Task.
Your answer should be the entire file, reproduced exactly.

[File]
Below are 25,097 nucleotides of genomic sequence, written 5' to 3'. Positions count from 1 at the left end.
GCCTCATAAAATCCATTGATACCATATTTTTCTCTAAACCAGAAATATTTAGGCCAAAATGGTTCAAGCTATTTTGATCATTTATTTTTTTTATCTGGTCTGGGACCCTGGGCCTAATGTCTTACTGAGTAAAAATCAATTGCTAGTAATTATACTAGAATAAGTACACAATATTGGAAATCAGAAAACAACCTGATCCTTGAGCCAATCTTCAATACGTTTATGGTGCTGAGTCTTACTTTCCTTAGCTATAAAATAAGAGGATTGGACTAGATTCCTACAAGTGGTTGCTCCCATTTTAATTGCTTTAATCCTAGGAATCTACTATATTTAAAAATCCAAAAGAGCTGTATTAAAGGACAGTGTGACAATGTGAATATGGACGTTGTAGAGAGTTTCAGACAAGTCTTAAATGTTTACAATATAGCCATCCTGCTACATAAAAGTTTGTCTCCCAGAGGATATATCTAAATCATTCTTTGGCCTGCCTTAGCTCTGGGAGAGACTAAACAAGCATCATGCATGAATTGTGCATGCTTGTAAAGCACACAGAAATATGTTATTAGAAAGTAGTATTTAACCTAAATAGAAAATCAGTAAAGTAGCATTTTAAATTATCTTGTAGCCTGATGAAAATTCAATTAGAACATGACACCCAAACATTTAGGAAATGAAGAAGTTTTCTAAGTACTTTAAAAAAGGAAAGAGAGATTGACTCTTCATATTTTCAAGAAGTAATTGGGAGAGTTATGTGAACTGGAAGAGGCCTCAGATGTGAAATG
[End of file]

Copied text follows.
Below are 25,097 nucleotides of genomic sequence, written 5' to 3'. Positions count from 1 at the left end.
GCCTCATAAAATCCATTGATACCATATTTTTCTCTAAACCAGAAATATTTAGGCCAAAATGGTTCAAGCTATTTTGATCATTTATTTTTTTTATCTGGTCTGGGACCCTGGGCCTAATGTCTTACTGAGTAAAAATCAATTGCTAGTAATTATACTAGAATAAGTACACAATATTGGAAATCAGAAAACAACCTGATCCTTGAGCCAATCTTCAATACGTTTATGGTGCTGAGTCTTACTTTCCTTAGCTATAAAATAAGAGGATTGGACTAGATTCCTACAAGTGGTTGCTCCCATTTTAATTGCTTTAATCCTAGGAATCTACTATATTTAAAAATCCAAAAGAGCTGTATTAAAGGACAGTGTGACAATGTGAATATGGACGTTGTAGAGAGTTTCAGACAAGTCTTAAATGTTTACAATATAGCCATCCTGCTACATAAAAGTTTGTCTCCCAGAGGATATATCTAAATCATTCTTTGGCCTGCCTTAGCTCTGGGAGAGACTAAACAAGCATCATGCATGAATTGTGCATGCTTGTAAAGCACACAGAAATATGTTATTAGAAAGTAGTATTTAACCTAAATAGAAAATCAGTAAAGTAGCATTTTAAATTATCTTGTAGCCTGATGAAAATTCAATTAGAACATGACACCCAAACATTTAGGAAATGAAGAAGTTTTCTAAGTACTTTAAAAAAGGAAAGAGAGATTGACTCTTCATATTTTCAAGAAGTAATTGGGAGAGTTATGTGAACTGGAAGAGGCCTCAGATGTGAAATG